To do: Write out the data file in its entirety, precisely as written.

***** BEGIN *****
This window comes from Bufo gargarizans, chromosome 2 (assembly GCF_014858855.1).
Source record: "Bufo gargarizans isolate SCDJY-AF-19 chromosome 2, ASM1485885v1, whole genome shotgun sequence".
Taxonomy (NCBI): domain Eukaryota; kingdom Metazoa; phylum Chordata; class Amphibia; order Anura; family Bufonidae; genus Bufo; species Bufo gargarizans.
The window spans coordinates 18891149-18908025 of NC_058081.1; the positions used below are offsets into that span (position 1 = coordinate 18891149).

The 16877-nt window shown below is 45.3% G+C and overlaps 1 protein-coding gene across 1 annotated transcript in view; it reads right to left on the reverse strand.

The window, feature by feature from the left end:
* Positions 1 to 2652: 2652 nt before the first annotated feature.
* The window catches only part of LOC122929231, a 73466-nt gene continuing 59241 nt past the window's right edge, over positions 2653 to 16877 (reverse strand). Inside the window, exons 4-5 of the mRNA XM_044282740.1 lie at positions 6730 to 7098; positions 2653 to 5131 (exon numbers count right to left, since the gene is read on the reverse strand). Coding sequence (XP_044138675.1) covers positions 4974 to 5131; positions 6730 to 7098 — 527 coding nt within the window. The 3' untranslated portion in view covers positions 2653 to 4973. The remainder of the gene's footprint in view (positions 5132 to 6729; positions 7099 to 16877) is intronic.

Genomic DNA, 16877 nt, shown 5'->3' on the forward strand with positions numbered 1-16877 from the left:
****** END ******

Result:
This window comes from Bufo gargarizans, chromosome 2 (assembly GCF_014858855.1).
Source record: "Bufo gargarizans isolate SCDJY-AF-19 chromosome 2, ASM1485885v1, whole genome shotgun sequence".
Taxonomy (NCBI): domain Eukaryota; kingdom Metazoa; phylum Chordata; class Amphibia; order Anura; family Bufonidae; genus Bufo; species Bufo gargarizans.
The window spans coordinates 18891149-18908025 of NC_058081.1; the positions used below are offsets into that span (position 1 = coordinate 18891149).

The 16877-nt window shown below is 45.3% G+C and overlaps 1 protein-coding gene across 1 annotated transcript in view; it reads right to left on the reverse strand.

The window, feature by feature from the left end:
* Positions 1 to 2652: 2652 nt before the first annotated feature.
* The window catches only part of LOC122929231, a 73466-nt gene continuing 59241 nt past the window's right edge, over positions 2653 to 16877 (reverse strand). Inside the window, exons 4-5 of the mRNA XM_044282740.1 lie at positions 6730 to 7098; positions 2653 to 5131 (exon numbers count right to left, since the gene is read on the reverse strand). Coding sequence (XP_044138675.1) covers positions 4974 to 5131; positions 6730 to 7098 — 527 coding nt within the window. The 3' untranslated portion in view covers positions 2653 to 4973. The remainder of the gene's footprint in view (positions 5132 to 6729; positions 7099 to 16877) is intronic.

Genomic DNA, 16877 nt, shown 5'->3' on the forward strand with positions numbered 1-16877 from the left: